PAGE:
Published by Houghton Mifflin Books for Children, 2010
- Schools Around the World. As a class, read at least two of the books listed below about schools around the world. In pairs, have students draw or paint pictures of children attending school in another country.
- A Historical Survey of Schools. Have students interview a parent, grandparent, or neighbor about his/her elementary school. Create a common set of questions as a class, which might include some of the following, and compare and contrast the results.
- Where was it? When was it built? How big was the building? Who spent the money to build the school? How many students were in a class? Was it more like the school in Rain School or more like your school today? What lessons were the most memorable?
- James Rumford Author Study. Complete an author study on James Rumford. As a class, read through his body of work. What kinds of topics does he write about? What kind of people does he write about? What text-to-text connections do you see among his works? Using his picture books as mentor texts, in small groups, research a topic or person and write a group book to show what you’ve learned. Compare and contrast the different books written in class.
- Relationships Between Communities and Their Schools. In Rain School, the school year ended because the rainy season began. When does your school being and end? Why? Does it still make sense in the 21st century? Research the length of the school year in different parts of the country and in different countries around the world. Prepare small group presentations advocating for a particular school calendar, and invite your principal, superintendent, and school board members to attend.
- Deconstructing Rain School. Students at any age can begin comparing and contrasting their knowledge about Africa with the illustrations and content of this book. Whose perspectives are highlighted in this text, and how does it match against what readers know and assume about Africa and African people?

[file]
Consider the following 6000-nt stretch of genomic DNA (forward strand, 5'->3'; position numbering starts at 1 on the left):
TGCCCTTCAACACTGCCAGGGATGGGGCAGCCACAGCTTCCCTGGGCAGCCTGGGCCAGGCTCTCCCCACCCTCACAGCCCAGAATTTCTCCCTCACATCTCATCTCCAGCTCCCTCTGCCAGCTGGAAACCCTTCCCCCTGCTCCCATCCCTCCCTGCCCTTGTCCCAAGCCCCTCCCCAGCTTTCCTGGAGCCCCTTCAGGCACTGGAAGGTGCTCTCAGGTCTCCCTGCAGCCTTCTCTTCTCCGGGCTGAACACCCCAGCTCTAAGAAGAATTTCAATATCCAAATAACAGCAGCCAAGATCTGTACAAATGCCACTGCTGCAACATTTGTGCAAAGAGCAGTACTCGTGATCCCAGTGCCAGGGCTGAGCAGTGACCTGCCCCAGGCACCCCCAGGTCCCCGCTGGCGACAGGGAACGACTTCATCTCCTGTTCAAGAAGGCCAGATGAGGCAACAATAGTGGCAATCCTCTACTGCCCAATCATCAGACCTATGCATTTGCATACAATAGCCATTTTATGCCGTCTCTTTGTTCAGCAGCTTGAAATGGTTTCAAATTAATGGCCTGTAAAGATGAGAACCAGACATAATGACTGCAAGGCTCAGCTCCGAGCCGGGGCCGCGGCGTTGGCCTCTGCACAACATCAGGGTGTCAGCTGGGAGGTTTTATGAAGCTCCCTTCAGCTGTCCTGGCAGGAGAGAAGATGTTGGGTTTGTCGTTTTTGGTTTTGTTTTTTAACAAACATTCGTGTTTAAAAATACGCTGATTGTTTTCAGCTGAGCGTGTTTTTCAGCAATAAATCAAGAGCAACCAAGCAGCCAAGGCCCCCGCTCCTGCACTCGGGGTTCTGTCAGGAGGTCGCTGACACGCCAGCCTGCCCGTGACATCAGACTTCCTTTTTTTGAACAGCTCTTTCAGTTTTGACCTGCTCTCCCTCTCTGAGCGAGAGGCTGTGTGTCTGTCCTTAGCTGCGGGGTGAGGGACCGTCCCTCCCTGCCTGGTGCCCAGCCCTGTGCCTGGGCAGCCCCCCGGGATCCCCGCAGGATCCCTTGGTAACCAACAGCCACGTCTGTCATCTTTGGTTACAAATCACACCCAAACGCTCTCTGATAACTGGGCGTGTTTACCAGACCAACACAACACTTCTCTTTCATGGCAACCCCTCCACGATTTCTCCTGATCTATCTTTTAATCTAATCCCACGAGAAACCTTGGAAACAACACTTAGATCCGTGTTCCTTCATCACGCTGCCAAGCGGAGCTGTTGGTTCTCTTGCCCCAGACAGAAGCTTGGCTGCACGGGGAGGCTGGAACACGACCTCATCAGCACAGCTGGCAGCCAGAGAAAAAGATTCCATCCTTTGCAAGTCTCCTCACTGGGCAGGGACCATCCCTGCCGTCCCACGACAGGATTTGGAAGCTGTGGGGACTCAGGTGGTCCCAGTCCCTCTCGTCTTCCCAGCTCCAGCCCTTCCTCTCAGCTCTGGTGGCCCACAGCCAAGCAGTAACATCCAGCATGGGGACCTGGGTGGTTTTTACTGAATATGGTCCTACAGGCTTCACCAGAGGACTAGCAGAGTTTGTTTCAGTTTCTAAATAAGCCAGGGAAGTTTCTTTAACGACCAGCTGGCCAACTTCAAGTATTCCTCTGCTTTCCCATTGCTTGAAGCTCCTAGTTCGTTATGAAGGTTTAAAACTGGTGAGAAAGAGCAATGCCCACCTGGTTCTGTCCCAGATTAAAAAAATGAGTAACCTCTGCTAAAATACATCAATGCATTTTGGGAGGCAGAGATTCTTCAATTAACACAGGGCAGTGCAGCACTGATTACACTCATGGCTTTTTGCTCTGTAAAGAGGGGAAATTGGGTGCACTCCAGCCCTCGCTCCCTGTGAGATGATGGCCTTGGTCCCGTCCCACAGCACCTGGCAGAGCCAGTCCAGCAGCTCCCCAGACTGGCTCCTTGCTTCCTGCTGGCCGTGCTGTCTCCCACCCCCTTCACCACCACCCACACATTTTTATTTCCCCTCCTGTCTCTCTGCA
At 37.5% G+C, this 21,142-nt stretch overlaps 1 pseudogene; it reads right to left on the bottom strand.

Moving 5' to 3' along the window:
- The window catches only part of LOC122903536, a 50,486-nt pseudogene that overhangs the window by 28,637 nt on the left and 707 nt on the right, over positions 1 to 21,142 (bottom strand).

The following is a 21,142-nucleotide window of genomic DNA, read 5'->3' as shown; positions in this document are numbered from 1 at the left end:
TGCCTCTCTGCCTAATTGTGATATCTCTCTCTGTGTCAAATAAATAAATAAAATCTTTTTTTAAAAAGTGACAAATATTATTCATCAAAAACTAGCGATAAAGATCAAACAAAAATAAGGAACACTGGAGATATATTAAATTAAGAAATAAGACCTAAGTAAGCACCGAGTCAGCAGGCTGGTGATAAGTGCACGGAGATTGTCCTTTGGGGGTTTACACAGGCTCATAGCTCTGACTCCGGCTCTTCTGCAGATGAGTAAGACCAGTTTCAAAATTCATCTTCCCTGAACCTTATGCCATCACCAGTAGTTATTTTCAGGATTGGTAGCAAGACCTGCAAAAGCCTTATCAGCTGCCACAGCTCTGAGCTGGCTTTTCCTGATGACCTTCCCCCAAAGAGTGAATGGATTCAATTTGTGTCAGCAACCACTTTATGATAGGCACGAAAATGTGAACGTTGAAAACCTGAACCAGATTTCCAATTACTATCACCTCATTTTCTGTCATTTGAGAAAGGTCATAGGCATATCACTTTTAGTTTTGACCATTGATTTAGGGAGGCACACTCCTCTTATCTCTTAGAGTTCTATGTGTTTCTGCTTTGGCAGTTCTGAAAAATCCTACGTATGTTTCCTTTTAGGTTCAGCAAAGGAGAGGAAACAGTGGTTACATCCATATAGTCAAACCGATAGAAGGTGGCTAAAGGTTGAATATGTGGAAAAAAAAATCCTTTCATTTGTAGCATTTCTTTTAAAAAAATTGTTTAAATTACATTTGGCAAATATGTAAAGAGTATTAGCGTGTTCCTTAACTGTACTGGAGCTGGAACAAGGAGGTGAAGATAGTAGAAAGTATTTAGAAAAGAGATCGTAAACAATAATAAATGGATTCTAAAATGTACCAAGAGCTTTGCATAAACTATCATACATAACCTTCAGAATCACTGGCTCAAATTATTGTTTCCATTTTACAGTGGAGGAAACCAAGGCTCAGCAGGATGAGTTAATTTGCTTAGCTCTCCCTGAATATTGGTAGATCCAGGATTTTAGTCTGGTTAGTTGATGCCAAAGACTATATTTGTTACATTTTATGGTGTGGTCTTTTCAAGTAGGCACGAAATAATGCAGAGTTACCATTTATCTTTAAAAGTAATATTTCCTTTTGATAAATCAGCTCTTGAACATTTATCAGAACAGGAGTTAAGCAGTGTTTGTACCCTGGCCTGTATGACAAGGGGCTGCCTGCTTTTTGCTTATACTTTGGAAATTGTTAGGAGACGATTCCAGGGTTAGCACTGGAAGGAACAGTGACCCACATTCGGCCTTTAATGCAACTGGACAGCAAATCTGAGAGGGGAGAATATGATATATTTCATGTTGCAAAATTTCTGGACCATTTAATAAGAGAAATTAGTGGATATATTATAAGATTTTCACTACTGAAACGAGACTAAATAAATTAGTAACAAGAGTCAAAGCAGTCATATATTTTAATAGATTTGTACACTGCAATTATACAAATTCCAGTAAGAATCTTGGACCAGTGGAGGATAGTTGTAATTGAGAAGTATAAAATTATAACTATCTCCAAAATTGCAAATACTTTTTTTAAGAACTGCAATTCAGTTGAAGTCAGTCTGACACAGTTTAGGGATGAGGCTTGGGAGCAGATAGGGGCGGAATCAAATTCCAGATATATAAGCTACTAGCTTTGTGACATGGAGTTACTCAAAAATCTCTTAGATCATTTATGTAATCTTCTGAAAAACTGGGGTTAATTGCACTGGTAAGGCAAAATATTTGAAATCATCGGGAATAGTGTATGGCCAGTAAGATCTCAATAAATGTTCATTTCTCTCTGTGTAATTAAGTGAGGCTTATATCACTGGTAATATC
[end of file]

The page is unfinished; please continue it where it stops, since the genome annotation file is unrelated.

- Investigating Schools and Charitable Organizations in Africa. Research, compare, and contrast various charitable organizations that build schools in Africa. What are their stated goals? What kinds of success have they seen? How are they funded? What role does the local African community play in the building of the school? How do they go beyond building the physical structure to setting up a school structure/culture? Is there one organization that as a class you would like to raise money to support? The more questions or deeper you go, the more this becomes an activity for older students.
- Reading Across Genres. Have your middle school students read this New York Times Op-Ed piece from the summer of 2010 and conduct research on building schools in Afghanistan. http://www.nytimes.com/2010/07/29/opinion/29kristof.html. Do they agree or disagree with Kristof, and why?
- A charming chapter book series chronicling the daily escapades of a young girl living in a multicultural family in Amazing Africa.
- This nonfiction picture book provides information on schools around the world, introducing each nation with a fictional snapshot of a child on his/her first day of school.
- A fictional narrative about students in rural Haiti running miles each day to attend school.
- A picture book version of Three Cups of Tea, informing young readers of Greg Mortenson’s efforts to build schools in Pakistan and Afghanistan.
- A nonfiction photographic essay depicting schools around the world.
- A Global Fund for Children book, this nonfiction picture book tells the story of one girl’s experience attending a secret school for girls during the Taliban’s reign in Afghanistan from 1996-2001.
About Grace Enriquez
Grace is an associate professor of language and literacy at Lesley University. A former English Language Arts teacher, reading specialist, and literacy consultant, she teaches and writes about children’s literature, critical literacies, and literacies and embodiment. Grace is co-author of The Reading Turn-Around and co-editor of Literacies, Learning, and the Body.
SLJ Blog Network